It has taken me near enough 22 years to visit Bristol, even though it is only a two and a half hour drive from where I live. Bristol didn’t fill me with thoughts of a vibrant and artistic city, but BOY I was wrong. There is a myriad of local and semi local museums/heritage sites, and the majority are free entry. As you can imagine, then, I spent a large percentage of my time making the rounds with my boyfriend in tow.

We started off with M Shed. I had previously googled this museum for background info, and described itself in a way that focused upon Bristol’s industrial heritage. I’m more about ‘social’ history, people, stories, social change etc, so the possibility of seeing machine after machine didn’t appeal at first. It is true that outside the museum it has some very large but very impressive 1951 electric dock cranes. The best thing about these is that they are working museum pieces, and were restored by a lot of TLC from volunteers. I started to change my mind by this point – they are just that impressive.

M Shed is an enormous building, with three floors of exhibitions and collections. Each floor is themed, starting off with the various sections that Bristol is split in to. The first is dedicated to the people of Bristol, and the second floor to Bristonian life. This museum isn’t just about Bristol’s industrial heritage, so by now I’m wondering about pleased as punch. I won’t ramble on about what M Shed displays, you can see that for yourself one day. However, I do want to ramble about the way they have displayed.

Features of M Shed I REEEALLY liked:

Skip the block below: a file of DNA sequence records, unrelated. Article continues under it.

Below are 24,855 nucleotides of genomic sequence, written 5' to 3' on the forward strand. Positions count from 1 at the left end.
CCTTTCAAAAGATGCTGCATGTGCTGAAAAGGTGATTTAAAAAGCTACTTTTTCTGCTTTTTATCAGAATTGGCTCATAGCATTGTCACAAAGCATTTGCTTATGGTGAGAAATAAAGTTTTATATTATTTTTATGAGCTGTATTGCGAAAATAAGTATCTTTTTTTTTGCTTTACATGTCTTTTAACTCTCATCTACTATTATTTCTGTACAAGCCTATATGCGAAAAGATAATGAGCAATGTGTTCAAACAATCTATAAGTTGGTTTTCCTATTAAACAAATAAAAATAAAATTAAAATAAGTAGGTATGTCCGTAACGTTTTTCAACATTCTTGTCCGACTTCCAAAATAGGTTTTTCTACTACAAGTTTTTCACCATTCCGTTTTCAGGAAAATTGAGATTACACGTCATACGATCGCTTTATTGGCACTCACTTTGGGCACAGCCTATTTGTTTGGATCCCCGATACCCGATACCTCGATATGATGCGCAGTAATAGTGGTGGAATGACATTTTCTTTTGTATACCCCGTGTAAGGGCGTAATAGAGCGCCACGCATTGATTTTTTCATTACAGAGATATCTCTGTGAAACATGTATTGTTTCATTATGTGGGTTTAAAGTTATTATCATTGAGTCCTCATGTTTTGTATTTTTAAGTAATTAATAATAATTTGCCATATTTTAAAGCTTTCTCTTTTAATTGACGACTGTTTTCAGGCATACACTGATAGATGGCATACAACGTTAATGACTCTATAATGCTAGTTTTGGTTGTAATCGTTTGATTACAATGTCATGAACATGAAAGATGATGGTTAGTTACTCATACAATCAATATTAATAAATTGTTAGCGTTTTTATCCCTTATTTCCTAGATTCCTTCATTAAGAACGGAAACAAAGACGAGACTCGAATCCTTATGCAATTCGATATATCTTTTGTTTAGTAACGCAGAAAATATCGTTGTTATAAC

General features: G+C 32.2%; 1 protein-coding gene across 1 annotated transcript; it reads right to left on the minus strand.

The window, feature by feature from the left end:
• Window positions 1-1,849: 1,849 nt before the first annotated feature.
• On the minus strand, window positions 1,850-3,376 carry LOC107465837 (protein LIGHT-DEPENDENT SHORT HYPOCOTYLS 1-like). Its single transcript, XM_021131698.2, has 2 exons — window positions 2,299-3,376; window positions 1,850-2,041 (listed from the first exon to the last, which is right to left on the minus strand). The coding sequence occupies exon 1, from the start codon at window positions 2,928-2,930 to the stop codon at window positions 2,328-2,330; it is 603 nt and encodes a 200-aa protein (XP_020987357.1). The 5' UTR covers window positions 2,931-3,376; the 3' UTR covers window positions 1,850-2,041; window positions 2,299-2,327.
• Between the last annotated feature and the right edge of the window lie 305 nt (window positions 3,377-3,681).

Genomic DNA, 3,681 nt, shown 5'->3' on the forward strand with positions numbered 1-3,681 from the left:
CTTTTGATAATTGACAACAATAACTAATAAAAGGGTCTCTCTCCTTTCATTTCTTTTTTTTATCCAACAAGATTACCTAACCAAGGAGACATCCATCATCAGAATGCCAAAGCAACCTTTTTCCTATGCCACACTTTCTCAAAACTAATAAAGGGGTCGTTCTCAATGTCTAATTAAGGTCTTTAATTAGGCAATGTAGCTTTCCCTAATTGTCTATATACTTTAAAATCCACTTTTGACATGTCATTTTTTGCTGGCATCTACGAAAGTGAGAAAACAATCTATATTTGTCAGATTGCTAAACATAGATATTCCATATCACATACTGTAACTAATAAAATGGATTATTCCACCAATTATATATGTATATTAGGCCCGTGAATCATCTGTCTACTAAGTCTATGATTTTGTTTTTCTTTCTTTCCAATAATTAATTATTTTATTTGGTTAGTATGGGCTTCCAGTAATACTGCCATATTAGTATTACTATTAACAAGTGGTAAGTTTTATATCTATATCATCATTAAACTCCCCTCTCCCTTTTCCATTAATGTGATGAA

For this I will enlist the use of a list, because its easy and not boring:

  1. image8(1)I loved the use of this old illustrated map as a background for a large case. Its a great way to make an impactful [not a word I know] use of document and photograph collections.




  1. image7(1)The ground floor that is dedicated to places was sectioned, with various bits of the outer wall split up into Bristol’s numerous districts. Here they have used smaller floating cases filled with what local residents felt most summed-up their district. This is an effective way not only to engage with the community, but also provide a town/city with depth, showing us that Bristol does have a collective history, but each place also has it’s own distinct voice.


  1. Also another great way to display photograph collections and get kids to engage with them. This may look clunky, but the orange colour and wheel handle make it fun, not to mention the design suited the industrial aspects of the museum. M Shed had three of these and it was almost permanently in use by small children running between them.




  1. Now, the tiny image9(1)toy boats. I stood looking at these for a long time. They had been placed in cut-out sections of the museum wall that faced the docks, looking over the boats and machinery. I thought it was a brilliant way to bring the outside in, and also make use of some uninspiring toy boats. This is clearly a design feature of the building, therefore hard to copy, but nevertheless a very creative way to use physically tiny collections.


  1. image2(1)I have left the best for last. As I have said, the first floor was dedicated to the stories of Brisonians. This was the first space in which you were deliberately guided through exhibits. Above the panels and cases were long signs asking very personal and possibly quite troubling questions. The one in the photo below was above a case showing objects collected from the 2011 Occupy Bristol protest which lasted about 2/3 months in a public park. Mostly I admired M Shed’s sense of urgency to display such a recent and controversial event, especially adding it not as a temporary feature, but to their permanent exhibition.